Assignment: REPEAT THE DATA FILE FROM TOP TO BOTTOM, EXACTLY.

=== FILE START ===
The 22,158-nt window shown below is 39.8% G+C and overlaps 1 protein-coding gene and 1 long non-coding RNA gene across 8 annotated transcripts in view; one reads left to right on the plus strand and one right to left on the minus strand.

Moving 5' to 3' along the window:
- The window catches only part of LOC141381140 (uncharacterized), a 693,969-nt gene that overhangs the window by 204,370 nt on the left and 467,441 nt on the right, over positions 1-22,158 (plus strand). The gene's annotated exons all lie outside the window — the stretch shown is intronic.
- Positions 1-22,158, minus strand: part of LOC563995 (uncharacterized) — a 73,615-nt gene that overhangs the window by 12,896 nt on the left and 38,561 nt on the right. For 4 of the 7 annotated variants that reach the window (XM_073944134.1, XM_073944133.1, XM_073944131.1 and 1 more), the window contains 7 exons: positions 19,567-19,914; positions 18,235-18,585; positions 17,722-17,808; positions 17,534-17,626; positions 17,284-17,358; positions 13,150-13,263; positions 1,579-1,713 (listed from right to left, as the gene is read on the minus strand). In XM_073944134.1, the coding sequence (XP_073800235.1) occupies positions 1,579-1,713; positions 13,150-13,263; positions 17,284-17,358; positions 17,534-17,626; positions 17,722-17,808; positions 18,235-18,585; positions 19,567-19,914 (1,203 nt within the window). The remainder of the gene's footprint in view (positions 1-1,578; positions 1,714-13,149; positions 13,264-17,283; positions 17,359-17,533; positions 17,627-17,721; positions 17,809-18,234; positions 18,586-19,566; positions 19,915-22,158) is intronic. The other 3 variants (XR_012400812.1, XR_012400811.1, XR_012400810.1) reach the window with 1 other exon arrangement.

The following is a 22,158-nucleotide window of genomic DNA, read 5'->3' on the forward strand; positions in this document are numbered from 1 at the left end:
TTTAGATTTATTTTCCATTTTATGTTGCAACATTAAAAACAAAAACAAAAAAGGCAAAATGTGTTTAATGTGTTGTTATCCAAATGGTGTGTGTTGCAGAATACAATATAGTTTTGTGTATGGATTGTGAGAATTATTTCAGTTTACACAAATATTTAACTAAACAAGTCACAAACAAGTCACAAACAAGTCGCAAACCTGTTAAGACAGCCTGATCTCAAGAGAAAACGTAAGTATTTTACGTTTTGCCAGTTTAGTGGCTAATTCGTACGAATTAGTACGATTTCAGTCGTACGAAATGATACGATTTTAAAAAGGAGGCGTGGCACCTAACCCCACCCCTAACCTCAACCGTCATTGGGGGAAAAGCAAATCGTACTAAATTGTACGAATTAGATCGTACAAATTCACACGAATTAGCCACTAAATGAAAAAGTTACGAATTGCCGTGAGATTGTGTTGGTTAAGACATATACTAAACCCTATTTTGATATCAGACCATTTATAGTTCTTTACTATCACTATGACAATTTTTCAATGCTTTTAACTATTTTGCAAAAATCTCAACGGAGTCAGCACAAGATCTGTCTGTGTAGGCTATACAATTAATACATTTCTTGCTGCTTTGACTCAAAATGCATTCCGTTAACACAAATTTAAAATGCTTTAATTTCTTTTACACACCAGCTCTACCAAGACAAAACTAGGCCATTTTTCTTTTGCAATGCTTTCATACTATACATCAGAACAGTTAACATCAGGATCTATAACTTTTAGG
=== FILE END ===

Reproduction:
The 22,158-nt window shown below is 39.8% G+C and overlaps 1 protein-coding gene and 1 long non-coding RNA gene across 8 annotated transcripts in view; one reads left to right on the plus strand and one right to left on the minus strand.

Moving 5' to 3' along the window:
- The window catches only part of LOC141381140 (uncharacterized), a 693,969-nt gene that overhangs the window by 204,370 nt on the left and 467,441 nt on the right, over positions 1-22,158 (plus strand). The gene's annotated exons all lie outside the window — the stretch shown is intronic.
- Positions 1-22,158, minus strand: part of LOC563995 (uncharacterized) — a 73,615-nt gene that overhangs the window by 12,896 nt on the left and 38,561 nt on the right. For 4 of the 7 annotated variants that reach the window (XM_073944134.1, XM_073944133.1, XM_073944131.1 and 1 more), the window contains 7 exons: positions 19,567-19,914; positions 18,235-18,585; positions 17,722-17,808; positions 17,534-17,626; positions 17,284-17,358; positions 13,150-13,263; positions 1,579-1,713 (listed from right to left, as the gene is read on the minus strand). In XM_073944134.1, the coding sequence (XP_073800235.1) occupies positions 1,579-1,713; positions 13,150-13,263; positions 17,284-17,358; positions 17,534-17,626; positions 17,722-17,808; positions 18,235-18,585; positions 19,567-19,914 (1,203 nt within the window). The remainder of the gene's footprint in view (positions 1-1,578; positions 1,714-13,149; positions 13,264-17,283; positions 17,359-17,533; positions 17,627-17,721; positions 17,809-18,234; positions 18,586-19,566; positions 19,915-22,158) is intronic. The other 3 variants (XR_012400812.1, XR_012400811.1, XR_012400810.1) reach the window with 1 other exon arrangement.

The following is a 22,158-nucleotide window of genomic DNA, read 5'->3' on the forward strand; positions in this document are numbered from 1 at the left end:
TTTAGATTTATTTTCCATTTTATGTTGCAACATTAAAAACAAAAACAAAAAAGGCAAAATGTGTTTAATGTGTTGTTATCCAAATGGTGTGTGTTGCAGAATACAATATAGTTTTGTGTATGGATTGTGAGAATTATTTCAGTTTACACAAATATTTAACTAAACAAGTCACAAACAAGTCACAAACAAGTCGCAAACCTGTTAAGACAGCCTGATCTCAAGAGAAAACGTAAGTATTTTACGTTTTGCCAGTTTAGTGGCTAATTCGTACGAATTAGTACGATTTCAGTCGTACGAAATGATACGATTTTAAAAAGGAGGCGTGGCACCTAACCCCACCCCTAACCTCAACCGTCATTGGGGGAAAAGCAAATCGTACTAAATTGTACGAATTAGATCGTACAAATTCACACGAATTAGCCACTAAATGAAAAAGTTACGAATTGCCGTGAGATTGTGTTGGTTAAGACATATACTAAACCCTATTTTGATATCAGACCATTTATAGTTCTTTACTATCACTATGACAATTTTTCAATGCTTTTAACTATTTTGCAAAAATCTCAACGGAGTCAGCACAAGATCTGTCTGTGTAGGCTATACAATTAATACATTTCTTGCTGCTTTGACTCAAAATGCATTCCGTTAACACAAATTTAAAATGCTTTAATTTCTTTTACACACCAGCTCTACCAAGACAAAACTAGGCCATTTTTCTTTTGCAATGCTTTCATACTATACATCAGAACAGTTAACATCAGGATCTATAACTTTTAGG